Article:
Ubuntu 11.04 Natty Narwhal

    Re: HOWTO: No nonsense networking on Thunar

    Quote Originally Posted by N00b-un-2 View Post
    Perhaps not, but why wouldn't you want bi-directional file sharing? I have never once even considered setting up Samba without setting up each machine as sever & client. On my home network I like to be able to access any file from any computer. I realize that this may pose a potential security risk, which is why I set up samba to only share files in $HOME. If I need to edit a system file on my server for example, that's what ssh is for. But SMB makes for easy dynamic file sharing at the user level.
    I suppose you could just omit adding any shares to the smb.conf and just configure the global section as per my instructions.
    There are a number of good reasons for not configuring every machine on your network as a server. First and foremost, it cuts down on unnecessary LAN traffic since samba is very noisy. Lots of smb traffic reduces file server performance and increases transfer speeds. It's also easier to administrate the security of one server rather than 3 or 4. You won't get caught with your samba open when you take your laptop to a wifi hotspot.

    With only a few machines, there's usually no problem but it is something to consider.

    BTW, I've been looking forward to native samba client support in Thunnar for a long time as well, I'll have to take a look now.

  7. #7
    Join Date
    Aug 2008
    Location
    Arizona State
    Beans
    419
    Distro
    Ubuntu

    Re: HOWTO: No nonsense networking on Thunar

    three of the four computers on my network are hard wired, the other being my netbook. I don't trust wifi hotspots as far as I can throw them so typical practice is to tether to my Android phone when I need internet away from home. My phone is capable of connecting to 3G and wifi at the same time and tether to my computer via USB without exposing any of my computer's files.
    !!IF!! someone were to hack me over wifi, they'd get my phone instead of my computer, which aside from my vcards would be essentially useless if the hacker were even smart enough to figure out that they were talking to a phone and not a computer. Not saying it's impossible, just extremely unlikely.

  8. #8
    Join Date
    Mar 2006
    Location
    Kitakyushu Japan
    Beans
    9,361
    Distro
    Ubuntu 11.04 Natty Narwhal

    Re: HOWTO: No nonsense networking on Thunar

    Again, hacking is not the only issue with enabling multiple samba servers. But I'm not really talking about your network anyway. I'm responding to this:

    Quote Originally Posted by N00b-un-2 View Post
    if this helps anyone I'd really appreciate feedback. This setup worked on all of my computers but I'd like to hear how well it faired for other people.
    You asked for feedback. Essentially, my feed back is this: If you're giving configuration advice to others, it's important to consider how things work on networks other than your own. That's why I asked if it was necessary to configure a full samba server in order to browse samba shares with Thunar.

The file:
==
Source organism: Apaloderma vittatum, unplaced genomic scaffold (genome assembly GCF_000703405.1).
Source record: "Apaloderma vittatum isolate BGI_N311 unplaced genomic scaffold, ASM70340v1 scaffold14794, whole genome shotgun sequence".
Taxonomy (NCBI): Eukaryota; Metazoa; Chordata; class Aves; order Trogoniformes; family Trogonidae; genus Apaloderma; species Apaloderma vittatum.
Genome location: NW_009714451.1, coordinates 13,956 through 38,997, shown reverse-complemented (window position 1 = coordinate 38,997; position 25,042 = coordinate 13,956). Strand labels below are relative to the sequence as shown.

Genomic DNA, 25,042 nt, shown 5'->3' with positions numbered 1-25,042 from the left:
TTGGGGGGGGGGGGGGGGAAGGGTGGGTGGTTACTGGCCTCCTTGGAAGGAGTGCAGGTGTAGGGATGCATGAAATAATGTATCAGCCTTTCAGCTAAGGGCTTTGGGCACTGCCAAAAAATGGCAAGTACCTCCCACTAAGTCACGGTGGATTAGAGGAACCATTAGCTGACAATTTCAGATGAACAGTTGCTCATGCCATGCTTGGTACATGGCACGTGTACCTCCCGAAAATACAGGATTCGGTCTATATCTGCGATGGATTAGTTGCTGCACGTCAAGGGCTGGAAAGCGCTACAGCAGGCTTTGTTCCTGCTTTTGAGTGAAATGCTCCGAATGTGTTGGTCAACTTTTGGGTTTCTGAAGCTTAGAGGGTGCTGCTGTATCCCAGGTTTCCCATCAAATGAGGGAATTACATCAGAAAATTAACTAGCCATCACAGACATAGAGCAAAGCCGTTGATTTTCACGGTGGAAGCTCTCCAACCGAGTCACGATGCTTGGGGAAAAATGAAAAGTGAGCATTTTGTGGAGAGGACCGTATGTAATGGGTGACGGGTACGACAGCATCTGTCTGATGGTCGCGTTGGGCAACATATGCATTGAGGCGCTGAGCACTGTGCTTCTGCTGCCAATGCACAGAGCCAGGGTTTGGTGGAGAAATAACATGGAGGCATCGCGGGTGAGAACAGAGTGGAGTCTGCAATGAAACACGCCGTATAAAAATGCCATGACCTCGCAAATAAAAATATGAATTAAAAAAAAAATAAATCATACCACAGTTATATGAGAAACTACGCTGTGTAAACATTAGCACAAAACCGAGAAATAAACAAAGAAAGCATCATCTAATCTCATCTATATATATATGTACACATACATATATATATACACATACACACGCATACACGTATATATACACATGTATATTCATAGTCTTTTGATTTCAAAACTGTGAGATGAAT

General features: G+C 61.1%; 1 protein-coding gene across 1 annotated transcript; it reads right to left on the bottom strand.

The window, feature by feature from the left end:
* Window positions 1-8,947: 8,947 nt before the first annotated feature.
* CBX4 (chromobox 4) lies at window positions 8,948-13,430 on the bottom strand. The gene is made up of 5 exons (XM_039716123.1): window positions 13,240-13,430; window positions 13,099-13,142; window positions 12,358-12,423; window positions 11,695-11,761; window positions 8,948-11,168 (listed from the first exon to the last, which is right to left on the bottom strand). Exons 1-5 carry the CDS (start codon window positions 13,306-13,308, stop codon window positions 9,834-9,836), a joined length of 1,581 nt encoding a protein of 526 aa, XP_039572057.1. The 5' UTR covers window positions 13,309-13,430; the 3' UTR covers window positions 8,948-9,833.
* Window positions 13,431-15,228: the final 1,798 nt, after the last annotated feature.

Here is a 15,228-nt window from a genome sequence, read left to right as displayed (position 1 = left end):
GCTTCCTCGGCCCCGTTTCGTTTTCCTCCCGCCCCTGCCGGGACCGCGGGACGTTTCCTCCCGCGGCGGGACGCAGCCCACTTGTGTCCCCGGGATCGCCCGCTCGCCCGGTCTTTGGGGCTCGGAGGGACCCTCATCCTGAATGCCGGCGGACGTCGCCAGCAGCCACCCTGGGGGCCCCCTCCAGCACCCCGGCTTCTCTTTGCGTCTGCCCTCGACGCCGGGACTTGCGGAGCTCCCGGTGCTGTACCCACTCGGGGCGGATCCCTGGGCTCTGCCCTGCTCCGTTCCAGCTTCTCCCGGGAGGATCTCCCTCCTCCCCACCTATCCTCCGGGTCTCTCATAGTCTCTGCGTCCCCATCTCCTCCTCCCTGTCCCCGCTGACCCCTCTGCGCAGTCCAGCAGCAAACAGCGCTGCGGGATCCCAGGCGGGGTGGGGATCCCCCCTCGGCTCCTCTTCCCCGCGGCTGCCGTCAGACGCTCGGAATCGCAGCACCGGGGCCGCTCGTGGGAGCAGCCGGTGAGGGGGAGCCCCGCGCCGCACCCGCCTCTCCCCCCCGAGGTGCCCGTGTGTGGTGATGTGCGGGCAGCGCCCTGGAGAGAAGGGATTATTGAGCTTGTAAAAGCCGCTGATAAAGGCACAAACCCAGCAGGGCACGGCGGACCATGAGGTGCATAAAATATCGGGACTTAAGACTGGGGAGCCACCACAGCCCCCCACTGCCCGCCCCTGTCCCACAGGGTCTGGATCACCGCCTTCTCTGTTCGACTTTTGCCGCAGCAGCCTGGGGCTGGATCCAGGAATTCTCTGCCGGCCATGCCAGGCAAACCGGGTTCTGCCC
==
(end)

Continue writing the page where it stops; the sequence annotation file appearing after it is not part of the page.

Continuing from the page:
Sorry for not making myself more clear previously.

  9. #9
    Join Date
    Dec 2009
    Beans
    5,847

    Re: HOWTO: No nonsense networking on Thunar

    You're missing a step.

    The remote guest does not have permissions to write to the share despite specifying so in smb.conf. Samba cannot override Linux file permissions and unless you do something it's sitting there at 755. The remote user can access but read only. I suppose you could leave it at 755 and then control what subdirectories allow write access by changing them to 777 but if you actually want to create a share that everyone can access with write abilities then you might want to add a line to your share definition:

    [home-user]
    comment = User Home
    path = /home/user
    public = yes
    writable = yes
    force user = user
    #create mask = 0755
    #directory mask = 0755
    You will need to do something like that anyway.

    If bob creates a share as defined the way you had it and betty was able to add a file it will save with owner = nobody. bob isn't nobody so he will have read access only to the file on his own machine. "force user = bob" will make the file added by betty save with bob as owner.

    To be honest creating a share - a guest share to boot - of ones own home directory gives me the willies.

    BTW:

    *The smbfs package is a dummy package. It points to the new package: cifs-utils.
    * Gigolo is a samba client package not a samba server package and it has a remarkable ability to auto mount samba shares if you use it a certain way.
    Last edited by Morbius1; December 8th, 2011 at 08:01 PM.

  10. #10
    Join Date
    Aug 2008
    Location
    Arizona State
    Beans
    419
    Distro
    Ubuntu

    Re: HOWTO: No nonsense networking on Thunar

    I was using $HOME as an example. typically, I'll actually point my shares to Videos, Music, Pictures, etc. I was just using HOME as an example. On a small home network, I don't see the harm

Page 1 of 2 12 LastLast

Bookmarks

Posting Permissions

  • You may not post new threads
  • You may not post replies
  • You may not post attachments
  • You may not edit your posts
  •